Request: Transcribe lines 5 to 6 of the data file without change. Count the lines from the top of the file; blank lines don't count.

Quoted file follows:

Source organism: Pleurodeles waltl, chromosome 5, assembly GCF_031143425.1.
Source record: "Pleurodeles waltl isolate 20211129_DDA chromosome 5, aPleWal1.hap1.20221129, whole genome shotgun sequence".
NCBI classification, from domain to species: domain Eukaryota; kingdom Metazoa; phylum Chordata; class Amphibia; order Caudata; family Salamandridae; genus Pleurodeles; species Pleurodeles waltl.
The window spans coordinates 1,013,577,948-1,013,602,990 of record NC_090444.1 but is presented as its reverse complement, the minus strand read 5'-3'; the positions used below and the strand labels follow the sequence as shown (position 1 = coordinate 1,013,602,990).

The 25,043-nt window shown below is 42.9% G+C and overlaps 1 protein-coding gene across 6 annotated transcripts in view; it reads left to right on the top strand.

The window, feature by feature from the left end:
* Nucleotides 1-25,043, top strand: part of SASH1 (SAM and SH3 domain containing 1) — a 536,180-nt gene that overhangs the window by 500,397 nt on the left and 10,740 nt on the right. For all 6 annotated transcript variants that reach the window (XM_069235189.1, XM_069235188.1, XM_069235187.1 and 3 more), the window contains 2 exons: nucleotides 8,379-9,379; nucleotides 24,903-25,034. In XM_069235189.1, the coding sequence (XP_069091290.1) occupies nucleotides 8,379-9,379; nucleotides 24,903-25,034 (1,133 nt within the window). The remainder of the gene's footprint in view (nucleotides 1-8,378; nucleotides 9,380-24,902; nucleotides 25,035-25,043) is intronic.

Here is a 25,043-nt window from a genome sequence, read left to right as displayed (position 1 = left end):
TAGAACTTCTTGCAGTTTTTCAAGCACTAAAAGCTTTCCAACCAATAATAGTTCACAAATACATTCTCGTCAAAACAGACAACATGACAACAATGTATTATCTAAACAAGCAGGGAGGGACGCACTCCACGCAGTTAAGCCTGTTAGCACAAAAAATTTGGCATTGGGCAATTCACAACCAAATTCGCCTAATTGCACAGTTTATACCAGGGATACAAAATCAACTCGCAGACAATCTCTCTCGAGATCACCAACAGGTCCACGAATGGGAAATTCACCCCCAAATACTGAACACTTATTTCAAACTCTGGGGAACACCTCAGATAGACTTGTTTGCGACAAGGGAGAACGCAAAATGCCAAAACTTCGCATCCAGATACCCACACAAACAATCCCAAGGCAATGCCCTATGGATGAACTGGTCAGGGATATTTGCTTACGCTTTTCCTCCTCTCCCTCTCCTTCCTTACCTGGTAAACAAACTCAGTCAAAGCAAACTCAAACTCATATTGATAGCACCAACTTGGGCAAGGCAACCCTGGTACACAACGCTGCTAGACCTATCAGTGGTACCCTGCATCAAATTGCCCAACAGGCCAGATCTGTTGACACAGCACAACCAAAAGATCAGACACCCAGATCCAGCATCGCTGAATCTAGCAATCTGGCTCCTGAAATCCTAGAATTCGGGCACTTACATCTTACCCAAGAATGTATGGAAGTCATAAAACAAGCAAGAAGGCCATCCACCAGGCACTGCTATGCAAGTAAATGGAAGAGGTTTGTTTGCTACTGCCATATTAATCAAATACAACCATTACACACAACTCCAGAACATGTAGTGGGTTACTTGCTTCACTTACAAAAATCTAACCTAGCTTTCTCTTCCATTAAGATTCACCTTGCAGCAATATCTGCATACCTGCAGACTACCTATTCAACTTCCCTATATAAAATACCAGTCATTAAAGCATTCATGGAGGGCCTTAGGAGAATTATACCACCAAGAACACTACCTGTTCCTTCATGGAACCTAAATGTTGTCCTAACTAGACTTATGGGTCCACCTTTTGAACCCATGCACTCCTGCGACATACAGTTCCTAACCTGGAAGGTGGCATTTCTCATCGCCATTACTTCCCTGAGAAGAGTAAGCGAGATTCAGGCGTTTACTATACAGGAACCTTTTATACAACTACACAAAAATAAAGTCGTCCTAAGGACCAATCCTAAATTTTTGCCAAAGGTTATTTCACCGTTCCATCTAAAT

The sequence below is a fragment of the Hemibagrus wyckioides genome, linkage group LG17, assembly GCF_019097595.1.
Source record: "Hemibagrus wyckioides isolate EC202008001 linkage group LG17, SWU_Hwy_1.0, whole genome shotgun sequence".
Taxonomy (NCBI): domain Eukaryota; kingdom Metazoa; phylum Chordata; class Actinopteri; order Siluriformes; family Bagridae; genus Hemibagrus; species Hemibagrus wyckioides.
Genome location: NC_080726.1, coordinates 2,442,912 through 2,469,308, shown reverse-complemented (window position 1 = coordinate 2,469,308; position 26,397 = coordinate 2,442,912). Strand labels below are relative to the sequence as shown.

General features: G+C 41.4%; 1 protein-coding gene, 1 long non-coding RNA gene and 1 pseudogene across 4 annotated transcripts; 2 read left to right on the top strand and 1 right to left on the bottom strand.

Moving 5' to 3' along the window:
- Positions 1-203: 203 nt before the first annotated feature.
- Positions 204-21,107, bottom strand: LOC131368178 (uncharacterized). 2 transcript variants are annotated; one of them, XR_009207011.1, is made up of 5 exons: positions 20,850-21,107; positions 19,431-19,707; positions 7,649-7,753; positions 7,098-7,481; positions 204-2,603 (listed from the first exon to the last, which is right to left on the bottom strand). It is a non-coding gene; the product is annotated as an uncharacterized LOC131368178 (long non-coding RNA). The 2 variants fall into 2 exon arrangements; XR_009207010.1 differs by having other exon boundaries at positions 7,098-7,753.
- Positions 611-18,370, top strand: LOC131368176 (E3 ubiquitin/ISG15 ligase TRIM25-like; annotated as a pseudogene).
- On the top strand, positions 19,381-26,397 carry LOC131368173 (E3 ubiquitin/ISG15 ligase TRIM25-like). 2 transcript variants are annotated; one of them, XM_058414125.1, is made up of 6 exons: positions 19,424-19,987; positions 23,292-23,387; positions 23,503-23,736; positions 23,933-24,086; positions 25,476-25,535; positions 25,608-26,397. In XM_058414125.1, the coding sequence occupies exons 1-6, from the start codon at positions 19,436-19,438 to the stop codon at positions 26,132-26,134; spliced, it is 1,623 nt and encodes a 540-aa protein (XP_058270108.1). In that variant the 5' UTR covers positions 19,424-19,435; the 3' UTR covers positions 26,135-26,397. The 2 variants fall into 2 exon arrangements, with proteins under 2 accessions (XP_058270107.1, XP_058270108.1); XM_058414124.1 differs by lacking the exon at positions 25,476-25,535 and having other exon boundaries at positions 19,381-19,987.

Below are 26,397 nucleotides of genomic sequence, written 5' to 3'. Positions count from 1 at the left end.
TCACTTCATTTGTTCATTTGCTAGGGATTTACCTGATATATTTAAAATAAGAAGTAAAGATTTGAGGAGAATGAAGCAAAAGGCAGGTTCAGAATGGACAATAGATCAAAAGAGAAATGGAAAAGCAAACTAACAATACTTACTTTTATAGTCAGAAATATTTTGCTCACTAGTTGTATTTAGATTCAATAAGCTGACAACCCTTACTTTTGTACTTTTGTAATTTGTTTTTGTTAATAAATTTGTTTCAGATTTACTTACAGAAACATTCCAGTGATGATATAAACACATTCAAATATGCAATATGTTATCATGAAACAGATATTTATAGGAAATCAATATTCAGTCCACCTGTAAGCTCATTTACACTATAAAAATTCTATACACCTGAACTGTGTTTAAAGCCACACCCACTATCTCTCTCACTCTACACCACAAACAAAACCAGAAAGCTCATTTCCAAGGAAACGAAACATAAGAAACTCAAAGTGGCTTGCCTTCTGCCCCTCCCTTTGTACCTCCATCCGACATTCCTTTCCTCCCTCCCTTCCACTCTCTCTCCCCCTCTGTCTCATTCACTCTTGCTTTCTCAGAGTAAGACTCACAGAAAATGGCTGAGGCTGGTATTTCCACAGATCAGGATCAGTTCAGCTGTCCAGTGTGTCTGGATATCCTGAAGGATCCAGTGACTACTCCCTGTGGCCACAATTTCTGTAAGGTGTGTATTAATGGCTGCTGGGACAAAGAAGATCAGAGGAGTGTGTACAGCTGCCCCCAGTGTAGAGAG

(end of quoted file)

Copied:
The 25,043-nt window shown below is 42.9% G+C and overlaps 1 protein-coding gene across 6 annotated transcripts in view; it reads left to right on the top strand.

The window, feature by feature from the left end: